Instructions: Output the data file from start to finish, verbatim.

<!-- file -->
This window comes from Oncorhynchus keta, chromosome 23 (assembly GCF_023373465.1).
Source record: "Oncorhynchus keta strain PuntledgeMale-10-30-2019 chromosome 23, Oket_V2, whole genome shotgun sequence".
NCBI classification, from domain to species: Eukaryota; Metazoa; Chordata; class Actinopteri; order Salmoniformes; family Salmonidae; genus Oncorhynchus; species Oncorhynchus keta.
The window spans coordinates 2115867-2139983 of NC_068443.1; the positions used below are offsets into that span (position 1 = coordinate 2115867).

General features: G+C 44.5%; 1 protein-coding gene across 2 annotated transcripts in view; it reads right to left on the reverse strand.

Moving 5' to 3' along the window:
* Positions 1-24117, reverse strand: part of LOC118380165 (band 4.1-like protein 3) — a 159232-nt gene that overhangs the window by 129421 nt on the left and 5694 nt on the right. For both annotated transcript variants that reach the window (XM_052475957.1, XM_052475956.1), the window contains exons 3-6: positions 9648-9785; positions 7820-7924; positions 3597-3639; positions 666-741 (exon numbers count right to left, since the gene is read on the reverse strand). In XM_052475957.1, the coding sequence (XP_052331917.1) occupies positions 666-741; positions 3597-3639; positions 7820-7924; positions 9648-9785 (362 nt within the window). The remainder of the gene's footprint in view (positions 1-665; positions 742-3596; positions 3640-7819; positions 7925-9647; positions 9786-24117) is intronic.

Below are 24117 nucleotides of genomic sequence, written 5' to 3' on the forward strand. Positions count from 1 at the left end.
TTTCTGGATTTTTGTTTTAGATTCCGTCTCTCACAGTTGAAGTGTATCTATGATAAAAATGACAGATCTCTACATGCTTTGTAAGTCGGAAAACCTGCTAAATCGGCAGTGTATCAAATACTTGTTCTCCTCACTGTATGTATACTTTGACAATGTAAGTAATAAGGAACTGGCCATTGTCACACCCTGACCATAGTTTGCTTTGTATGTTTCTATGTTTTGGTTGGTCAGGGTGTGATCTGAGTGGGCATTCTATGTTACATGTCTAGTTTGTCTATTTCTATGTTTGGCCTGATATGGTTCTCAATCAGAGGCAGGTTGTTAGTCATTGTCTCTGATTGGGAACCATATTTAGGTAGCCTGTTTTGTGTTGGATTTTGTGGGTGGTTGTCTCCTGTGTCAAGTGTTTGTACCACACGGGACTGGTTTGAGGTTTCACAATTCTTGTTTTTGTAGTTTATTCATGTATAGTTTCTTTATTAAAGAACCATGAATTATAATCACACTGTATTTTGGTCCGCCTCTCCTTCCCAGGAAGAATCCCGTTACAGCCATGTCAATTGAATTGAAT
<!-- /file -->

This window comes from Oncorhynchus keta, chromosome 23 (assembly GCF_023373465.1).
Source record: "Oncorhynchus keta strain PuntledgeMale-10-30-2019 chromosome 23, Oket_V2, whole genome shotgun sequence".
NCBI classification, from domain to species: Eukaryota; Metazoa; Chordata; class Actinopteri; order Salmoniformes; family Salmonidae; genus Oncorhynchus; species Oncorhynchus keta.
The window spans coordinates 2115867-2139983 of NC_068443.1; the positions used below are offsets into that span (position 1 = coordinate 2115867).

General features: G+C 44.5%; 1 protein-coding gene across 2 annotated transcripts in view; it reads right to left on the reverse strand.

Moving 5' to 3' along the window:
* Positions 1-24117, reverse strand: part of LOC118380165 (band 4.1-like protein 3) — a 159232-nt gene that overhangs the window by 129421 nt on the left and 5694 nt on the right. For both annotated transcript variants that reach the window (XM_052475957.1, XM_052475956.1), the window contains exons 3-6: positions 9648-9785; positions 7820-7924; positions 3597-3639; positions 666-741 (exon numbers count right to left, since the gene is read on the reverse strand). In XM_052475957.1, the coding sequence (XP_052331917.1) occupies positions 666-741; positions 3597-3639; positions 7820-7924; positions 9648-9785 (362 nt within the window). The remainder of the gene's footprint in view (positions 1-665; positions 742-3596; positions 3640-7819; positions 7925-9647; positions 9786-24117) is intronic.

Below are 24117 nucleotides of genomic sequence, written 5' to 3' on the forward strand. Positions count from 1 at the left end.
TTTCTGGATTTTTGTTTTAGATTCCGTCTCTCACAGTTGAAGTGTATCTATGATAAAAATGACAGATCTCTACATGCTTTGTAAGTCGGAAAACCTGCTAAATCGGCAGTGTATCAAATACTTGTTCTCCTCACTGTATGTATACTTTGACAATGTAAGTAATAAGGAACTGGCCATTGTCACACCCTGACCATAGTTTGCTTTGTATGTTTCTATGTTTTGGTTGGTCAGGGTGTGATCTGAGTGGGCATTCTATGTTACATGTCTAGTTTGTCTATTTCTATGTTTGGCCTGATATGGTTCTCAATCAGAGGCAGGTTGTTAGTCATTGTCTCTGATTGGGAACCATATTTAGGTAGCCTGTTTTGTGTTGGATTTTGTGGGTGGTTGTCTCCTGTGTCAAGTGTTTGTACCACACGGGACTGGTTTGAGGTTTCACAATTCTTGTTTTTGTAGTTTATTCATGTATAGTTTCTTTATTAAAGAACCATGAATTATAATCACACTGTATTTTGGTCCGCCTCTCCTTCCCAGGAAGAATCCCGTTACAGCCATGTCAATTGAATTGAAT